Season X Challenge 6: Alliterative Poem

Write an alliterative poem depicting change. Change of season, life changes, change of heart…

Your poem must be written in the quatrain style but in a tone of your choosing: serious, satirical or silly or…? Maximum length: 160 words. Deadline: Tuesday 28th January before midnight GMT

For examples of how to write a quatrain:

Alliteration: Alliteration is derived from Latin ad- (expressing addition) + littera (letter). It is a stylistic device in which a number of words occur close together in a series, having the same first consonant sound.

Consider the following examples:

  1. But a better butter makes a batter better.
  2. A big bully beats a baby boy.

Both sentences are alliterative because the first letter of words (B) occurs close together and produces alliteration in the sentence. An important point to remember here is that alliteration does not depend on letters but on sounds.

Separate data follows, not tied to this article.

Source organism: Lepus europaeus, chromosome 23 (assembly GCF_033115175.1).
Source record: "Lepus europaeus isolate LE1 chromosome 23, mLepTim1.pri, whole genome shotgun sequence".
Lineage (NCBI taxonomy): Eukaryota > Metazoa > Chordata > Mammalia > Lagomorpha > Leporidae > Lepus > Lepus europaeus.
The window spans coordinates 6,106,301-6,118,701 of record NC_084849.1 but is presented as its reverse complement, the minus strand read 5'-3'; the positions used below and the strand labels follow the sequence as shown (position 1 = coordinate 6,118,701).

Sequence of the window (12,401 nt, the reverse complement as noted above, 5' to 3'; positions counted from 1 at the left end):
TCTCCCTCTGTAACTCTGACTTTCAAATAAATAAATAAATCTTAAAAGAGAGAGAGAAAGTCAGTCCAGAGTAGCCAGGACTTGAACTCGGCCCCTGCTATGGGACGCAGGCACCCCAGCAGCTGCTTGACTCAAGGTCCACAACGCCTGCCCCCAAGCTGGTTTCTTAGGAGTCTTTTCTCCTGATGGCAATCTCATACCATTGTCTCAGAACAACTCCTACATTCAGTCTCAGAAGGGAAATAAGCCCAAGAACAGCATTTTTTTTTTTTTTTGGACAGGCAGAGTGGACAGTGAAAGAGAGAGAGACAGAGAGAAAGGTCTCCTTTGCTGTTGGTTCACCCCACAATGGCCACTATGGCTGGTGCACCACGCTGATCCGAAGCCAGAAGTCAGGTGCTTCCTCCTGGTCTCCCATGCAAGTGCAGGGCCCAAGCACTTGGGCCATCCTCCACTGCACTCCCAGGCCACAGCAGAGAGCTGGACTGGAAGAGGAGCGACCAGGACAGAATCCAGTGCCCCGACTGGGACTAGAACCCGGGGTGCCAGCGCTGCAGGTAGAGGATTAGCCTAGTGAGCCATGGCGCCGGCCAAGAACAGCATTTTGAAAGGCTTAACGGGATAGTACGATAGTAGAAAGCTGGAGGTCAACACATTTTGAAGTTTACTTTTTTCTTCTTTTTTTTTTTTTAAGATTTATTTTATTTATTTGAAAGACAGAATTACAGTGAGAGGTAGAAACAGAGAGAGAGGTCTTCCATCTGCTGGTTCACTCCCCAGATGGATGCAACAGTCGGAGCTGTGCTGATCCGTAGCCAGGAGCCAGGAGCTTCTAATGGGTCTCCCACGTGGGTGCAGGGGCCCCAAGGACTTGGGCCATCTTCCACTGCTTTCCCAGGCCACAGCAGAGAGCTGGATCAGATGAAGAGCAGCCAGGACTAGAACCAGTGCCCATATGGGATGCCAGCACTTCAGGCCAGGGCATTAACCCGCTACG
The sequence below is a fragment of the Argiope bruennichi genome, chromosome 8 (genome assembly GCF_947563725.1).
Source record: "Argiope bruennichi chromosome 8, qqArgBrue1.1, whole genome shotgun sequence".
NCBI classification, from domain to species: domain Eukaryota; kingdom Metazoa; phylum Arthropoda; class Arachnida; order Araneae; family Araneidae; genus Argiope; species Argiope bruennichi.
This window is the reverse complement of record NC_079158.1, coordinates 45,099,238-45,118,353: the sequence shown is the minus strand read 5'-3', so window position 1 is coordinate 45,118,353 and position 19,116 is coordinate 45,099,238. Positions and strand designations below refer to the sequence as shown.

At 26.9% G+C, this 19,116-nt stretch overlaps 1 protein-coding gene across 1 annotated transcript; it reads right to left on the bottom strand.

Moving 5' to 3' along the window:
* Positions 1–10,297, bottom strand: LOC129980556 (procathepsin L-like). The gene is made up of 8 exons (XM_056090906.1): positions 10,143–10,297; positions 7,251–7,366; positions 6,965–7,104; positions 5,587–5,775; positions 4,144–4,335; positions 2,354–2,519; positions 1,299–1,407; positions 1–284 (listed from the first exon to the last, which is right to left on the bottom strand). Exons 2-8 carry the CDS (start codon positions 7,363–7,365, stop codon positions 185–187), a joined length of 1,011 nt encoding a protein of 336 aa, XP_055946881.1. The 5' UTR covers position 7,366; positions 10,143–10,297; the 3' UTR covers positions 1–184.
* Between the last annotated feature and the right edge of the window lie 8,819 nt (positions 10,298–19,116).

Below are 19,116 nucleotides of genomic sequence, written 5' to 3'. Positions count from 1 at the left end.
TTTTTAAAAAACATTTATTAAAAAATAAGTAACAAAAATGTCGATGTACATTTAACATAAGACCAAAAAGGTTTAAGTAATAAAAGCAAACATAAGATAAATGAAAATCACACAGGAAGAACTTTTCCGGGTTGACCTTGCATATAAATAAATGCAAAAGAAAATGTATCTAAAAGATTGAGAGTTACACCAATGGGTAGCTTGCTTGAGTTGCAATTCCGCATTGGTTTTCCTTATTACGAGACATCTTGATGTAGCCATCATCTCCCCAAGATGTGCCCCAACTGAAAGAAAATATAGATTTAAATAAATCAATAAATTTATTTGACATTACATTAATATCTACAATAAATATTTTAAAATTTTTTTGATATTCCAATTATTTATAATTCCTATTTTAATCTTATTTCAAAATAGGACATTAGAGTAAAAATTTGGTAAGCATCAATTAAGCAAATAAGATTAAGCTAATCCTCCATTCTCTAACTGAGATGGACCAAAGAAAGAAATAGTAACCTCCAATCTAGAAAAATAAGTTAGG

Alliteration does not have to be silly:

Rain races onto the porch

Hitting hard like
Rockets rushing in a race to the glass.
Rattling rain, rattling the window panes.
The droplets dance daintily
Until they cleverly connect in
A pool of promise for a rainbow.

Many examples of alliterative poetry here:

Here is a good how-to – don’t forget to check out their Sample poems at the top:

Here is a site that provides a wealth of examples (just ignore the cheesy ads!):